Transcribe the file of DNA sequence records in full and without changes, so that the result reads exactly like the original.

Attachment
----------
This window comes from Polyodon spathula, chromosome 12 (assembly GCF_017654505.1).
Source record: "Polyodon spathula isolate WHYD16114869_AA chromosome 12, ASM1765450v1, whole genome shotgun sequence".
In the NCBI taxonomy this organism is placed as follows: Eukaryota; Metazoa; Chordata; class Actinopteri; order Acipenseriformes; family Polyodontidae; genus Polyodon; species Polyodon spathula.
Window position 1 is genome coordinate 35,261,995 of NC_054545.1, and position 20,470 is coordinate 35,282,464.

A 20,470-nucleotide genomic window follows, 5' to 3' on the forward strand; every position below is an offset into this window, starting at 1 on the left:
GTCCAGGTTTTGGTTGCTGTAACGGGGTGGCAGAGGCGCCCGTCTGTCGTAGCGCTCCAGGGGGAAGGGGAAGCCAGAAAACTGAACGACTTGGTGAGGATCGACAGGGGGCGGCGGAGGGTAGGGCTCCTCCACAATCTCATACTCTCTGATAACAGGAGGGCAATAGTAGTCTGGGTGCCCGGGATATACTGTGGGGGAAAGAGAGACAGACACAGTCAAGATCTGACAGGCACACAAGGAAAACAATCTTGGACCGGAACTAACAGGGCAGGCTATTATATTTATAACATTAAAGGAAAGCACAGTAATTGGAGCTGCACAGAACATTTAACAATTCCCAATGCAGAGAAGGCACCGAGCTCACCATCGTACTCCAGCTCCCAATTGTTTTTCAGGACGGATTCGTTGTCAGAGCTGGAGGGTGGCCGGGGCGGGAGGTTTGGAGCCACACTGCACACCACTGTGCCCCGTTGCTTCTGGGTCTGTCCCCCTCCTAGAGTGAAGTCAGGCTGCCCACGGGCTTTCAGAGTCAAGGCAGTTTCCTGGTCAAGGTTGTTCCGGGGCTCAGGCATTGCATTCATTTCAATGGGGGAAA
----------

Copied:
This window comes from Polyodon spathula, chromosome 12 (assembly GCF_017654505.1).
Source record: "Polyodon spathula isolate WHYD16114869_AA chromosome 12, ASM1765450v1, whole genome shotgun sequence".
In the NCBI taxonomy this organism is placed as follows: Eukaryota; Metazoa; Chordata; class Actinopteri; order Acipenseriformes; family Polyodontidae; genus Polyodon; species Polyodon spathula.
Window position 1 is genome coordinate 35,261,995 of NC_054545.1, and position 20,470 is coordinate 35,282,464.

A 20,470-nucleotide genomic window follows, 5' to 3' on the forward strand; every position below is an offset into this window, starting at 1 on the left:
GTCCAGGTTTTGGTTGCTGTAACGGGGTGGCAGAGGCGCCCGTCTGTCGTAGCGCTCCAGGGGGAAGGGGAAGCCAGAAAACTGAACGACTTGGTGAGGATCGACAGGGGGCGGCGGAGGGTAGGGCTCCTCCACAATCTCATACTCTCTGATAACAGGAGGGCAATAGTAGTCTGGGTGCCCGGGATATACTGTGGGGGAAAGAGAGACAGACACAGTCAAGATCTGACAGGCACACAAGGAAAACAATCTTGGACCGGAACTAACAGGGCAGGCTATTATATTTATAACATTAAAGGAAAGCACAGTAATTGGAGCTGCACAGAACATTTAACAATTCCCAATGCAGAGAAGGCACCGAGCTCACCATCGTACTCCAGCTCCCAATTGTTTTTCAGGACGGATTCGTTGTCAGAGCTGGAGGGTGGCCGGGGCGGGAGGTTTGGAGCCACACTGCACACCACTGTGCCCCGTTGCTTCTGGGTCTGTCCCCCTCCTAGAGTGAAGTCAGGCTGCCCACGGGCTTTCAGAGTCAAGGCAGTTTCCTGGTCAAGGTTGTTCCGGGGCTCAGGCATTGCATTCATTTCAATGGGGGAAA